Skip links and keyboard navigation

Health alert: Novel coronavirus (COVID-19)

Mask anxiety in radiation therapy research helps cancer patients face down treatment fears

15 October 2020

For PA Hospital Cancer Services patients like Debra McKenzie, wearing a thermoplastic face mask during radiation therapy is often a stressful part of the cancer treatment journey.

“The mask itself is so firm you can’t take deep breaths…it feels like you can’t breathe,” says Debra.

“There is constriction. Until you get used to how it feels, it is hard to cope with. The actual physical feeling I experienced at first was akin to an anxiety attack. I’m not claustrophobic, but when I started treatment and put it on my face, my heart was going a million miles an hour.”

According to PA Hospital Occupational Therapist and mask anxiety researcher Dr Jodie Nixon (pictured), patients with head and neck cancer wear the thermoplastic mask to immobilise them so that the high dose radiation used to kill cancer cells and shrink tumours during therapy can be directed at the problem tissue only, a requirement that often leads to anxiety.

“Early studies on mask anxiety showed between 14 and 58 percent of patients experienced distress and claustrophobia related to mask use during radiotherapy which is something we also identified anecdotally at PA Hospital, so we took the time to research the issue further,” she said, explaining it had become the focus of her PhD.

"We have been working closely with patients over the last four years to determine strategies to help them manage anxiety during treatment."

Dr Nixon said as part of her research she interviewed 20 patients who were distressed about mask use to explore what their experiences were, what they were worried about, and techniques they were using to get through their treatment in an effort to identify common themes. From these 20 interviews and a further study that followed 35 patients and their experience, she found that patients were benefiting most from having the nurse, radiation and occupational therapists talk them through what was happening during treatment. They also benefited from relaxation strategies and acknowledgement that it was an unusual procedure.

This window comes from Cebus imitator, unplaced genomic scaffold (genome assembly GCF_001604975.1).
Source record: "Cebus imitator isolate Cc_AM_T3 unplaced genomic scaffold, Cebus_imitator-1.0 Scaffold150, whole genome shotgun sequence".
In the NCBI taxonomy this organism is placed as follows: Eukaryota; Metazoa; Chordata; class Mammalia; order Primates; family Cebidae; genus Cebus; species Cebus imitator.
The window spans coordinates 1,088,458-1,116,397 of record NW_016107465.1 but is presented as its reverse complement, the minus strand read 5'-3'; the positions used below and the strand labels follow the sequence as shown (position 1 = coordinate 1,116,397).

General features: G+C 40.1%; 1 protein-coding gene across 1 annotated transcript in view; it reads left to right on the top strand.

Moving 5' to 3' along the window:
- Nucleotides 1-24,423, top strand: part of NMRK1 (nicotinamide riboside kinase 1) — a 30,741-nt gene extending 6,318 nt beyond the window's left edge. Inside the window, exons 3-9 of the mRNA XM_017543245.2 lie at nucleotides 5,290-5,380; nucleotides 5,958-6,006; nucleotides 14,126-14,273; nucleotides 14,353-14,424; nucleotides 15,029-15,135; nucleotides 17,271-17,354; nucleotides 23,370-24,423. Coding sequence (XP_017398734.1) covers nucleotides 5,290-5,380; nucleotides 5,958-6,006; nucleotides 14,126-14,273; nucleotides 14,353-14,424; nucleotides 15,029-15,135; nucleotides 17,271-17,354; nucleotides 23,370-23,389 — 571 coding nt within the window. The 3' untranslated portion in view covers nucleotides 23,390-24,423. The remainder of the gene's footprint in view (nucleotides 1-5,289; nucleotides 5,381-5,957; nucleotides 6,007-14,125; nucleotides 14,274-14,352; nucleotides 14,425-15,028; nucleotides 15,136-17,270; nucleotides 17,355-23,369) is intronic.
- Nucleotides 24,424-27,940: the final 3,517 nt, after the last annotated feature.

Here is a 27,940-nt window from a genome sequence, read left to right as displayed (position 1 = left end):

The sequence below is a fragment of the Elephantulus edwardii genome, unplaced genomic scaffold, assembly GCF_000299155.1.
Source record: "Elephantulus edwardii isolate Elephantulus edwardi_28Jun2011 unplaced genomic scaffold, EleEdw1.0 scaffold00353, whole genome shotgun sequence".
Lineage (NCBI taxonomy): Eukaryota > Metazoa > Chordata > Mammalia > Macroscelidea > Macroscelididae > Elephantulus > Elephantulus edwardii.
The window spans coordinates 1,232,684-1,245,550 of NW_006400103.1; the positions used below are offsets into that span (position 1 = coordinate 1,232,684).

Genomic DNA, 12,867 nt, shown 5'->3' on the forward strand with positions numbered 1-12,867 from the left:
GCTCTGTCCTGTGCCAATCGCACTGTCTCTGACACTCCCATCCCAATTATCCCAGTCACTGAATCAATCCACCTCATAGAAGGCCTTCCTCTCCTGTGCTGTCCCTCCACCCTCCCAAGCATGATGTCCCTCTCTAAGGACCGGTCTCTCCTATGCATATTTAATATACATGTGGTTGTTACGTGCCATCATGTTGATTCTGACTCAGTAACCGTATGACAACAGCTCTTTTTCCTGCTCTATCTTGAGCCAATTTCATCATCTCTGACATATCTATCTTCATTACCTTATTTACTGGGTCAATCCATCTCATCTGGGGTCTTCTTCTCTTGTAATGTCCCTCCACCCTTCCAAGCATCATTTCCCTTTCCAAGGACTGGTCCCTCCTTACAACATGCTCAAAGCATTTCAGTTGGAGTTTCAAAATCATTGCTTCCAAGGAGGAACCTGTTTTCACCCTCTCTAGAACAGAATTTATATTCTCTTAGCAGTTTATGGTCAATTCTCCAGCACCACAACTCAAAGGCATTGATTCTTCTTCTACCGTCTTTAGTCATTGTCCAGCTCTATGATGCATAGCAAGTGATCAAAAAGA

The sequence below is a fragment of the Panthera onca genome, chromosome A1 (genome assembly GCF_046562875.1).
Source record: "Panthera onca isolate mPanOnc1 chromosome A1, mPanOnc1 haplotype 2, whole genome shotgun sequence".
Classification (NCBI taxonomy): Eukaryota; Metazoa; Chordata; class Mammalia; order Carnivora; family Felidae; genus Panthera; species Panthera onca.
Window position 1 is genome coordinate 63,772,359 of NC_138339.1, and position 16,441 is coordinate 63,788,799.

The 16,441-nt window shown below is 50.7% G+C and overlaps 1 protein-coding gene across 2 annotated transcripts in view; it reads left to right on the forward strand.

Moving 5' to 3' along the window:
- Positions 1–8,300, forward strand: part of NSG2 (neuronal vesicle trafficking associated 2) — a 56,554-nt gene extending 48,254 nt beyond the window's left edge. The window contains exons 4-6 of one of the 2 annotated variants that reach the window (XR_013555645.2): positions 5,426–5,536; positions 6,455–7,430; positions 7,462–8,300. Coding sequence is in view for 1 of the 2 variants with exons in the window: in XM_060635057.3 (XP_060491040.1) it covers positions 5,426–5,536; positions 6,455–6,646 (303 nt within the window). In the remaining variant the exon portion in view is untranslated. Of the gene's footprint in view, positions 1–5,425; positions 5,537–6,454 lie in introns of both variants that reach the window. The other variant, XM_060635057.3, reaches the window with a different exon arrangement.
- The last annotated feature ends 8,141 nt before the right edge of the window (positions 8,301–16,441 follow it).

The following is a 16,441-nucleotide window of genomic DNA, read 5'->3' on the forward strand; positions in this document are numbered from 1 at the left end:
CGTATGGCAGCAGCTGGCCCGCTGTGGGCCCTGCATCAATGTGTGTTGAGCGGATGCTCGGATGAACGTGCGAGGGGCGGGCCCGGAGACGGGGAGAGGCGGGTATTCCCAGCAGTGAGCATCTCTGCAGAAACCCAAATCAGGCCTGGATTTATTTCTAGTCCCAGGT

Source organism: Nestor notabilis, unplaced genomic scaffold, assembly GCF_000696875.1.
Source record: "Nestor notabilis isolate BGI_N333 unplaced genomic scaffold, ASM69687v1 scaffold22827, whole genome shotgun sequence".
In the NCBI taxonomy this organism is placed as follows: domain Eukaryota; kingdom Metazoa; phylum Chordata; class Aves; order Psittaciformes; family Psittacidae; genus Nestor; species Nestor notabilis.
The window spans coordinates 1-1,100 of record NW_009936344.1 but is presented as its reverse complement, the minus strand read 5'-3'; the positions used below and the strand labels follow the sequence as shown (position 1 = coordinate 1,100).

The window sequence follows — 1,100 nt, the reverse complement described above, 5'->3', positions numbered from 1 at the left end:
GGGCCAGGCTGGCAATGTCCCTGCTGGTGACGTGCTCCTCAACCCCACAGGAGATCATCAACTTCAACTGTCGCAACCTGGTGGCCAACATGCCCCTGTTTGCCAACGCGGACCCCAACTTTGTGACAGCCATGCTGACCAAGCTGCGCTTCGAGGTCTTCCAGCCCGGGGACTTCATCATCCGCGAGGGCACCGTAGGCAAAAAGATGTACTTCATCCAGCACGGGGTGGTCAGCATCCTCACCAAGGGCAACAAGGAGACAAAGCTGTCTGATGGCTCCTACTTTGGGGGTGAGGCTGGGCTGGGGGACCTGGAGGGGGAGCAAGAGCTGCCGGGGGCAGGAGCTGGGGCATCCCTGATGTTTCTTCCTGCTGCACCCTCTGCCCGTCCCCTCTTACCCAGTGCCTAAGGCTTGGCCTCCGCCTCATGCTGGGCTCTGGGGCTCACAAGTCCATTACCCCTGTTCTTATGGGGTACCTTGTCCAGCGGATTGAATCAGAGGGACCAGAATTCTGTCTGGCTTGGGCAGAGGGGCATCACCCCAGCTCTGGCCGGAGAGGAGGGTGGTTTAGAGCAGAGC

As a result of the research, Dr Nixon said changes have been made to the way people with head and neck cancer having radiation therapy are supported during their treatment.

“All patients are now routinely screened for mask distress and given support from our Occupational Therapy, Nursing and Radiography staff to help get them through it. We also attempt to create a calming environment by playing relaxing music in treatment rooms, teaching patients visualisation and relaxation techniques, and giving patients the option to take anti-anxiety medication.”

From Ms McKenzie’s perspective, she said the support PA Hospital staff have provided since her treatment commenced last month has allowed her to stay the course of repeat radiation therapy sessions.

“All the staff have been wonderful. When they talk to me, they are very calm, and they ask me what will make it easier for me. They signpost what they are doing during treatment, so I’m not left wondering what is going on, and give lots of reassuring feedback. It may sound trivial but hearing positive affirmations like you’re doing really great actually helps a lot when you’re feeling vulnerable in the mask.”

Last updated 16 October 2020
Last reviewed 15 October 2020

Other news

Diabetes and Endocrine Department gets tick of approval for patient care

Princess Alexandra Hospital’s Diabetes and Endocrine Department is now an accredited tertiary diabetes care service with the National Association of Diabetes Centres (NADC). 

Remarkable lungs take centre stage in podcast featuring Dr Michelle Murphy

Fans of Queensland Health's My Amazing Body podcast series breathe a sigh of relief - a new episode about the lungs has just dropped online with guest clinician and PA Hospital Director of Respiratory and Sleep Medicine Dr Michelle Murphy providing insights.